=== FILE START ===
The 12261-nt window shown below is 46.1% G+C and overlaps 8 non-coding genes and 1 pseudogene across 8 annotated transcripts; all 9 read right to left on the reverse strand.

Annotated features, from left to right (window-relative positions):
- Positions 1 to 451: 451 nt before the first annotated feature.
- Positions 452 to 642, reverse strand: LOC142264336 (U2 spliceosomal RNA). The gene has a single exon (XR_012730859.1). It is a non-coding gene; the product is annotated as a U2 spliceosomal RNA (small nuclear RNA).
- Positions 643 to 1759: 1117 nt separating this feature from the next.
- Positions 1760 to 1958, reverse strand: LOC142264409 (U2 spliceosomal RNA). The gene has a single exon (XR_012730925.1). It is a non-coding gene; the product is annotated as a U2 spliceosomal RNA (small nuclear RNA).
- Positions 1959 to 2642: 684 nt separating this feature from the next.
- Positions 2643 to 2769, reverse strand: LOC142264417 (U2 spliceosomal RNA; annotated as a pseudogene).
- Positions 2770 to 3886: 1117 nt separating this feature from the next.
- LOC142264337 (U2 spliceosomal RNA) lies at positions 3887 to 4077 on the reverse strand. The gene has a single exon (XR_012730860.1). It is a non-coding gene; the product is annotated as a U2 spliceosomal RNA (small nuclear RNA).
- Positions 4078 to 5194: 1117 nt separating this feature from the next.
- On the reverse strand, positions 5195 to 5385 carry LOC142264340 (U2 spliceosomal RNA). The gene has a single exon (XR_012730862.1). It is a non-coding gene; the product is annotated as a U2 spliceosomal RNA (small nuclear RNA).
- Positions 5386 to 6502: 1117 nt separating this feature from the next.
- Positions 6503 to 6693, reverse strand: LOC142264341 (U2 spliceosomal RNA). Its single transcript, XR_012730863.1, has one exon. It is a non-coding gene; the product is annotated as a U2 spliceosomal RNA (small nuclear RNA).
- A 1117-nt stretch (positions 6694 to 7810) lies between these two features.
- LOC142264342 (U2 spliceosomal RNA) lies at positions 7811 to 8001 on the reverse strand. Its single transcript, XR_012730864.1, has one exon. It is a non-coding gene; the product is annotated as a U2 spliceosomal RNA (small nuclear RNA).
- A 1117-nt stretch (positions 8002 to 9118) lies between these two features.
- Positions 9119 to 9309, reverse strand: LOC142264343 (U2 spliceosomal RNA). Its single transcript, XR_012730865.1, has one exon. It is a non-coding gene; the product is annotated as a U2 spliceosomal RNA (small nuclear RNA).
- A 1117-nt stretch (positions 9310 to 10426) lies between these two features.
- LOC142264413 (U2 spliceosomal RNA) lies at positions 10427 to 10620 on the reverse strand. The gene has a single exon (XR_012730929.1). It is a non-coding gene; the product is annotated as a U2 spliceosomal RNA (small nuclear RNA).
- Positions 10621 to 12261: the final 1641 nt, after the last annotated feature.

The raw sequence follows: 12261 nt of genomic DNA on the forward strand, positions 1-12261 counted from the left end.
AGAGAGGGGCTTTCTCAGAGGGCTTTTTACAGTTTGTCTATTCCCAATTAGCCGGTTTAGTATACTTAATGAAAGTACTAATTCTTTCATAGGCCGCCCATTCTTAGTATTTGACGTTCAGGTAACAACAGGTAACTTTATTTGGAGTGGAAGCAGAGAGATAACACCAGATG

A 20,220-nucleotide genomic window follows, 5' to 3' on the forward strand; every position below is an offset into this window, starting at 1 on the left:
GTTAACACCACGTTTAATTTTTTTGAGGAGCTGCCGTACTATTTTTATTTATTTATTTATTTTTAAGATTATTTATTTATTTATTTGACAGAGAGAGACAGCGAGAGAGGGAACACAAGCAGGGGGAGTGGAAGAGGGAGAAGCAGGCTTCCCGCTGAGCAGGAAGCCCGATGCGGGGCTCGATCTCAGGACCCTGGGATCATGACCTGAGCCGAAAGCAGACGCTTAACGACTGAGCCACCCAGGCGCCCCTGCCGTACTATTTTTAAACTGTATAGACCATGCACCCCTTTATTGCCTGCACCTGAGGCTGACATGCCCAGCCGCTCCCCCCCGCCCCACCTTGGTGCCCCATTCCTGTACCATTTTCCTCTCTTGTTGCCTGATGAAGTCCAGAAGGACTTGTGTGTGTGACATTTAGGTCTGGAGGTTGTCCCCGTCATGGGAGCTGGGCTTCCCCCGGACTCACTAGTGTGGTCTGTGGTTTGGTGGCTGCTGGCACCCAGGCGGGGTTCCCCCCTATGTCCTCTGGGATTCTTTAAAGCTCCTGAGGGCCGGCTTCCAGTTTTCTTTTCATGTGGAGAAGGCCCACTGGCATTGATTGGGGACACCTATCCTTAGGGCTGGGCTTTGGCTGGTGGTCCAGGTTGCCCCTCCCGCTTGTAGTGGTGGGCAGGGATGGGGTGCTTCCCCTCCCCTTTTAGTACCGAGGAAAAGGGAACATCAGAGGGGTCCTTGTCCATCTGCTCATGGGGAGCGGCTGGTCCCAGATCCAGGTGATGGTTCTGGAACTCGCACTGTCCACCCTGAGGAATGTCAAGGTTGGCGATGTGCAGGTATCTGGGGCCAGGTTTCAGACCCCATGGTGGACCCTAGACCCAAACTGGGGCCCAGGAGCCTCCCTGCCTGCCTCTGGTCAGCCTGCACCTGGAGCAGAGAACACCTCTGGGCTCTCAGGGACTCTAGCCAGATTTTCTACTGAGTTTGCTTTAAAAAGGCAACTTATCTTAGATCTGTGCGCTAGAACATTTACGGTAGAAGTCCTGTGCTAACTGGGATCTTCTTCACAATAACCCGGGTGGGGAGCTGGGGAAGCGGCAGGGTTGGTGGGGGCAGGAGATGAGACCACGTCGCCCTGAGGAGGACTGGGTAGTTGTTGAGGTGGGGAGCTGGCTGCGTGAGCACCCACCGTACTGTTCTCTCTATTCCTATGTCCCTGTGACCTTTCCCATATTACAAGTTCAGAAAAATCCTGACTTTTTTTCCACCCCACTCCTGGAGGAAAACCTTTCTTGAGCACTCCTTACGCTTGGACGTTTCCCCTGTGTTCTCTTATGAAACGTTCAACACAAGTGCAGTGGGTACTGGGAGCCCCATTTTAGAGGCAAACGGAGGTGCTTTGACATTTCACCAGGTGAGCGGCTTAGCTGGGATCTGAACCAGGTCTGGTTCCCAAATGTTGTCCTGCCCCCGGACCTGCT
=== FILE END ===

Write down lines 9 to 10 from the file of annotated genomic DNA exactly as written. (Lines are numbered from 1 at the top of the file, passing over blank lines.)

- Positions 2770 to 3886: 1117 nt separating this feature from the next.
- LOC142264337 (U2 spliceosomal RNA) lies at positions 3887 to 4077 on the reverse strand. The gene has a single exon (XR_012730860.1). It is a non-coding gene; the product is annotated as a U2 spliceosomal RNA (small nuclear RNA).